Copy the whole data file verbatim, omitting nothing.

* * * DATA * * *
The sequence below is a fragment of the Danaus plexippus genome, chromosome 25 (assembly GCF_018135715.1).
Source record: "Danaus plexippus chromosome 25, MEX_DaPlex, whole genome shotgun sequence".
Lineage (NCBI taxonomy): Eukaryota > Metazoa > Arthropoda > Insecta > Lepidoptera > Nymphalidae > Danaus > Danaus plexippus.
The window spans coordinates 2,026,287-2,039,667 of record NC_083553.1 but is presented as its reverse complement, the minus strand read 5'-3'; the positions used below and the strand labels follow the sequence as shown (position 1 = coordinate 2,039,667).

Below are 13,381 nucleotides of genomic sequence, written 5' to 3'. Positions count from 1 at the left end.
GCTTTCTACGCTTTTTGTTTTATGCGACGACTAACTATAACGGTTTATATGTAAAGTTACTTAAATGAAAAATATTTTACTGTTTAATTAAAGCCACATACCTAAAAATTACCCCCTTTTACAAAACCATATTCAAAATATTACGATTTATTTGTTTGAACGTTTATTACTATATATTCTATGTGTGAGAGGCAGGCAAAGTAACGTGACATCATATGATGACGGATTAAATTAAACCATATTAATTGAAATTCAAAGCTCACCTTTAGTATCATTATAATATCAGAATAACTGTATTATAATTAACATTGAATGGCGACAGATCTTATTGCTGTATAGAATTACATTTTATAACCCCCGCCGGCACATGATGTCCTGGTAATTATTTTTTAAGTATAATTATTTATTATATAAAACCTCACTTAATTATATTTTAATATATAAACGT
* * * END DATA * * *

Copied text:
The sequence below is a fragment of the Danaus plexippus genome, chromosome 25 (assembly GCF_018135715.1).
Source record: "Danaus plexippus chromosome 25, MEX_DaPlex, whole genome shotgun sequence".
Lineage (NCBI taxonomy): Eukaryota > Metazoa > Arthropoda > Insecta > Lepidoptera > Nymphalidae > Danaus > Danaus plexippus.
The window spans coordinates 2,026,287-2,039,667 of record NC_083553.1 but is presented as its reverse complement, the minus strand read 5'-3'; the positions used below and the strand labels follow the sequence as shown (position 1 = coordinate 2,039,667).

Below are 13,381 nucleotides of genomic sequence, written 5' to 3'. Positions count from 1 at the left end.
GCTTTCTACGCTTTTTGTTTTATGCGACGACTAACTATAACGGTTTATATGTAAAGTTACTTAAATGAAAAATATTTTACTGTTTAATTAAAGCCACATACCTAAAAATTACCCCCTTTTACAAAACCATATTCAAAATATTACGATTTATTTGTTTGAACGTTTATTACTATATATTCTATGTGTGAGAGGCAGGCAAAGTAACGTGACATCATATGATGACGGATTAAATTAAACCATATTAATTGAAATTCAAAGCTCACCTTTAGTATCATTATAATATCAGAATAACTGTATTATAATTAACATTGAATGGCGACAGATCTTATTGCTGTATAGAATTACATTTTATAACCCCCGCCGGCACATGATGTCCTGGTAATTATTTTTTAAGTATAATTATTTATTATATAAAACCTCACTTAATTATATTTTAATATATAAACGT